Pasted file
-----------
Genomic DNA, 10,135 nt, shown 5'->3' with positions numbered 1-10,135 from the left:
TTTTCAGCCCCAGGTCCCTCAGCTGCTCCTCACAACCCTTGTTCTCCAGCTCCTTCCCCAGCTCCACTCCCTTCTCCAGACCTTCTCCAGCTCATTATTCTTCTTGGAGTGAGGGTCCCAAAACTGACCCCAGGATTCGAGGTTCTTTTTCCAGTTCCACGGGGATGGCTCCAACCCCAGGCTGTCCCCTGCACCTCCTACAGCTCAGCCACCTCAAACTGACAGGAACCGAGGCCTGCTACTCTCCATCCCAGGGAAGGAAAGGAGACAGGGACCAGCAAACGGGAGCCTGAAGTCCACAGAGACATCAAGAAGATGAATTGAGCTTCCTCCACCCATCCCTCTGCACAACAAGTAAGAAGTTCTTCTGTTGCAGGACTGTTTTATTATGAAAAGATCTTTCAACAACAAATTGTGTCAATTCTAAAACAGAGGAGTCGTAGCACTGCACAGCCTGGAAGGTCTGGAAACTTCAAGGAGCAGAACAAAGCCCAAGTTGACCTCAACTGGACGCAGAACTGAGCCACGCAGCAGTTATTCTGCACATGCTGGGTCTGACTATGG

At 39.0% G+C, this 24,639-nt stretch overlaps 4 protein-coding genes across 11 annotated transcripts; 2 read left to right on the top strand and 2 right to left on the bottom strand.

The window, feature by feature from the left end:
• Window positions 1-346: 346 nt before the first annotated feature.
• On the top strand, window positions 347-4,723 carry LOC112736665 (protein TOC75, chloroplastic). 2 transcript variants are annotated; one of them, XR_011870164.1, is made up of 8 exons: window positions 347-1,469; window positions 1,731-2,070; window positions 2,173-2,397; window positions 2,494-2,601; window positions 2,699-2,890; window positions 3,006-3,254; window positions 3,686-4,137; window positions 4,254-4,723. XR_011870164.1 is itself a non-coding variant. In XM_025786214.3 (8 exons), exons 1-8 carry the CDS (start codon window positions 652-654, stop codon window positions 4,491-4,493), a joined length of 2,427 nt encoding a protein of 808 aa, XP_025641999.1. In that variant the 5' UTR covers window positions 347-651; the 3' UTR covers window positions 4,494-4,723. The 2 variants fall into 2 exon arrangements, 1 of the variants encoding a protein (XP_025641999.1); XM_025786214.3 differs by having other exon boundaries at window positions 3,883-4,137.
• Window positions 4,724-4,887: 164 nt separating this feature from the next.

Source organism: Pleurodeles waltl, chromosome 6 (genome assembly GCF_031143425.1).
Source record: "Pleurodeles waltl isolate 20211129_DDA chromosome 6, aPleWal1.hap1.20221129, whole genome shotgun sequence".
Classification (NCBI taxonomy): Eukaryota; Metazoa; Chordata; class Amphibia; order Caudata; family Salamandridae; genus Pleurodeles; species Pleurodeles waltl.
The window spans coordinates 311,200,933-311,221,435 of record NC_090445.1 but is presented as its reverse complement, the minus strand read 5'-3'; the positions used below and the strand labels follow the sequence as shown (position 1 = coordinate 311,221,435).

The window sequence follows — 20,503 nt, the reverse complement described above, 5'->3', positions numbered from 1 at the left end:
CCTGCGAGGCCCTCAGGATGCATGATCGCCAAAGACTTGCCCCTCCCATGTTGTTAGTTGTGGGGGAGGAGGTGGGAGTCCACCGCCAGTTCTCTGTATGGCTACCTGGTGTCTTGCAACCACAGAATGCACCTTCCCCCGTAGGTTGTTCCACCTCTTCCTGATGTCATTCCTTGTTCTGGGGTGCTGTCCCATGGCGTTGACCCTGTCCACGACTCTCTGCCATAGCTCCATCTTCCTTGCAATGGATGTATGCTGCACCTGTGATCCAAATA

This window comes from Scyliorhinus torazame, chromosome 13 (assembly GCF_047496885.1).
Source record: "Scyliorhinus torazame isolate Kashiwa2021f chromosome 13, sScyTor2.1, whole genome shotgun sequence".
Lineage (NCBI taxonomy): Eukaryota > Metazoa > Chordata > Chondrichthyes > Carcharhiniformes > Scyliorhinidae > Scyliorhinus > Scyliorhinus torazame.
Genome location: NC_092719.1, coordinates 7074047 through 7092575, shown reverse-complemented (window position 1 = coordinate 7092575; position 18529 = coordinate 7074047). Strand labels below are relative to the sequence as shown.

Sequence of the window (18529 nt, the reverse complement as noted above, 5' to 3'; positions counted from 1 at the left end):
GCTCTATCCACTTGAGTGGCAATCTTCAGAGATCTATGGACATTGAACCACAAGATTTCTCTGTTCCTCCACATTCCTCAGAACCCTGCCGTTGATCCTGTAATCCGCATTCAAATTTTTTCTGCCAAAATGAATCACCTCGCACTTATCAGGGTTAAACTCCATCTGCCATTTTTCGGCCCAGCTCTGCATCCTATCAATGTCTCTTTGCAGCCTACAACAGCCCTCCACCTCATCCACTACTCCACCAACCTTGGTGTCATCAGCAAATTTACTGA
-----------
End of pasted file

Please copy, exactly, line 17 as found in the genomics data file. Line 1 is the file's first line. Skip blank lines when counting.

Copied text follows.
Genome location: NC_092719.1, coordinates 7074047 through 7092575, shown reverse-complemented (window position 1 = coordinate 7092575; position 18529 = coordinate 7074047). Strand labels below are relative to the sequence as shown.